still enjoying the humor throughout. the hippos in the bathroom cracked me up.
“is presently occupied by two magnificent hippos who are at this very moment engaged in a hearty duet of “Mud, Mud, Glorious Mud!” (one singing, one accompanying on the kazoo),”
and then the one here:
For example, Christians gain their identity from their belief that God has revealed himself, uniquely and supremely, in and through Jesus Christ. Manchester United fans are united in their belief in theirteam’s (usual) prowess. Supporters of the Liberal Democrat Party are united in their belief that it would be a jolly good idea to send their leader on a speaking tour of Australia. Or Azerbaijan. Or India. Or anywhere, really.
Actually we don’t want any Liberal Democrat Party speakers in Australia; we have enough politicians here already thankyou very much.
Under question 1.
I would say the motive to say atheism isn’t a belief; is simply wanting to sit back and throw rocks at everyone else while not have to justify your own belief system. This was a good point that Andy brought out.
Some really good points made:
- Beliefs attract other beliefs. If you believe there is no God; then other beliefs start to follow.
- I really liked the explanation of an identity marker; I’m a Christian, I’m an atheist, I’m a Manchester United fan. And we don’t introduce ourselves as a random non-belief-in-things-that-don’t exist: such as an "atoothfairyian”.
- I had no idea there was atheist churches…
@boabbott - good point about chatting to each other, not just putting a few thoughts down. Hope you managed to get through your work overload you mentioned in the first post.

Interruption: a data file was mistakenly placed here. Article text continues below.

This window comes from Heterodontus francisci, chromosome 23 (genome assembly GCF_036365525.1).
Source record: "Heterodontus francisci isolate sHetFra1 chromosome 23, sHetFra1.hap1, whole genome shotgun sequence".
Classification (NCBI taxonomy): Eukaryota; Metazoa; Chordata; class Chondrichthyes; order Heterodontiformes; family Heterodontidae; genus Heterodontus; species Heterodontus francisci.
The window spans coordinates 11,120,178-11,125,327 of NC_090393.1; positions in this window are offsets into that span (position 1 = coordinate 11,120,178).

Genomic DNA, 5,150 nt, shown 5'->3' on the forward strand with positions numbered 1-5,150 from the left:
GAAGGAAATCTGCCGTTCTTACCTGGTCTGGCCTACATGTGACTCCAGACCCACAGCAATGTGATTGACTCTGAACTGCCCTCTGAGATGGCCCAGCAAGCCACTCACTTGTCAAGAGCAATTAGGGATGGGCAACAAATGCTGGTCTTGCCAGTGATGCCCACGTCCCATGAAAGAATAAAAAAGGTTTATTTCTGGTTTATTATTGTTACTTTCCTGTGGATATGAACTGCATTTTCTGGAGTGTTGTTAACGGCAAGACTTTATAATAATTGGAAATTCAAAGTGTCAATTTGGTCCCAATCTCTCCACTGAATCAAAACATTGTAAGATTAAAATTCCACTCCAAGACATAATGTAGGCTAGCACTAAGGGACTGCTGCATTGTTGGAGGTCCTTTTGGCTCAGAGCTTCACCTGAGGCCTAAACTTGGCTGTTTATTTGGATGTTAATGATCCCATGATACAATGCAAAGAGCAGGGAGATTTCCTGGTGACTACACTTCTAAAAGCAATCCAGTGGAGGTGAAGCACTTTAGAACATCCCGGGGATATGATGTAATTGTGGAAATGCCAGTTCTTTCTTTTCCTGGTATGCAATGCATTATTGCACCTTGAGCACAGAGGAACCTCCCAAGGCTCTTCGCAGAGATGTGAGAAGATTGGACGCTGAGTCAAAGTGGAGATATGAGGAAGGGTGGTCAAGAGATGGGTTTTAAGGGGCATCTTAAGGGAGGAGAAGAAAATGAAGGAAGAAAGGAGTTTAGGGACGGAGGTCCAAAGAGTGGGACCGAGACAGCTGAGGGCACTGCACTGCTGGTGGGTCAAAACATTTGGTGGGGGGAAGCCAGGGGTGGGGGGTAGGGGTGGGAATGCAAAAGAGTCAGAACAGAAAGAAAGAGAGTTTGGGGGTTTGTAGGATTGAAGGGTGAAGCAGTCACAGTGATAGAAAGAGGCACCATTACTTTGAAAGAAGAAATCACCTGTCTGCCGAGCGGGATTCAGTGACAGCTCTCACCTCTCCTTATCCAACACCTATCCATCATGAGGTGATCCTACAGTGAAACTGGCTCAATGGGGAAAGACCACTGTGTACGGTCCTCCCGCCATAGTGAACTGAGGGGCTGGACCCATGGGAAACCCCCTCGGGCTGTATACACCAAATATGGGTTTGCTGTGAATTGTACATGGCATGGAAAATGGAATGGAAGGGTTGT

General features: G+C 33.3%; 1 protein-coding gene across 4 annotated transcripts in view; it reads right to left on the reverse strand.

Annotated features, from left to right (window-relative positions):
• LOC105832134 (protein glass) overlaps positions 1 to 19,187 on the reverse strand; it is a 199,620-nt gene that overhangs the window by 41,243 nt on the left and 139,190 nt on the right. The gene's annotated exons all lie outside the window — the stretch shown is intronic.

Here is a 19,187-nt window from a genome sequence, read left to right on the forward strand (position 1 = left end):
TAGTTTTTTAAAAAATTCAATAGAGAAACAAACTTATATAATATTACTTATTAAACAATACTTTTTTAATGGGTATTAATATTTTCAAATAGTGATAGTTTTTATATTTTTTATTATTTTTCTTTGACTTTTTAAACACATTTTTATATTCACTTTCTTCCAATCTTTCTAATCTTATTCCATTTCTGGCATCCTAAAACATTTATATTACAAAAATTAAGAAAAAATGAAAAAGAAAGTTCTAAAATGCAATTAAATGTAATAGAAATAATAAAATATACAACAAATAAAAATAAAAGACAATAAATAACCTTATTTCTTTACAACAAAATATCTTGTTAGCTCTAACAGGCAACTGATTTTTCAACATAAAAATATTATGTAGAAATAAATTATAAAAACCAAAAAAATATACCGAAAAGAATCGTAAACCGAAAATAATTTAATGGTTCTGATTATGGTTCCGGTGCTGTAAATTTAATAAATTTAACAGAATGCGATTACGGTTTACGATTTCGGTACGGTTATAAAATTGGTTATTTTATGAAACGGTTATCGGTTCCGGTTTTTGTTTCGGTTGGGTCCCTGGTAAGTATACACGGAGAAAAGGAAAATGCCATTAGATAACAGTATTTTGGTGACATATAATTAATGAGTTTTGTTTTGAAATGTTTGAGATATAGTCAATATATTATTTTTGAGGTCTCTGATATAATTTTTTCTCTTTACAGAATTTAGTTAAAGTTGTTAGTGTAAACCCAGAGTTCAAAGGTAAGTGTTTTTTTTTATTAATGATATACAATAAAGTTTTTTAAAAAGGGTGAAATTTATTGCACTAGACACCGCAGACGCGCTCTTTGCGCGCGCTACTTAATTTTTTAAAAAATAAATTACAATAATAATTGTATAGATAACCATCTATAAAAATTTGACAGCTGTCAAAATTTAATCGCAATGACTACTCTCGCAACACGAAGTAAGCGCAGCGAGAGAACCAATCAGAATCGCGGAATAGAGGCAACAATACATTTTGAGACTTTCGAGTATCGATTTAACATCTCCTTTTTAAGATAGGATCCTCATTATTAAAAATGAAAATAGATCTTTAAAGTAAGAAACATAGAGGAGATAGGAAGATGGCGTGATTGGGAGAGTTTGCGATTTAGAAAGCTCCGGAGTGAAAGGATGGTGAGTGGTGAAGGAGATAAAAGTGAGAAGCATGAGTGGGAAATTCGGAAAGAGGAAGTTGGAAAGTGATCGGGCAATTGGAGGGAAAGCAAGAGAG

I was pondering in the first chapter, trying to think of something meaningful to ask Andy; in response to the main thoughts about enjoyment in life; but after thinking a while, I kind of got stuck trying to come up with a question worth asking. I thought that enjoyment is actually a very good thing, and something we desire. Perhaps the knowledge of, and relationship with Jesus Christ, gives joy as a secondary (and good) outcome. When we just pursue pleasure (enjoyment) for the sake of it, it’s empty at the end of it all.
I also read with great interest @Keith_Moore thoughts on chapter 1, and playing the devils advocate a bit.
I also noticed in Chapter 1, the mention of category errors, in relation to enjoyment being all there is. Also in this chapter, there’s also one mention of a category error.
I’m not at all familiar with philosophy nor trained in it; but did a little reading about category errors.
So in chapter 1: the category error is: Enjoyment is the only thing about life (example: mountain tops are the best bits, blue is the only colour)
chapter 2: the category error is the statement: the lack of belief is not a belief? eg: things that are, are neither true nor false. “the colour blue is true”
Is there a simple way to explain for a non-philosopher what category errors are, and how to spot them?
thanks for leading this book discussion. … (looking forward to chapter 3 discussion, because I got stuck on the logic of a couple of the statements)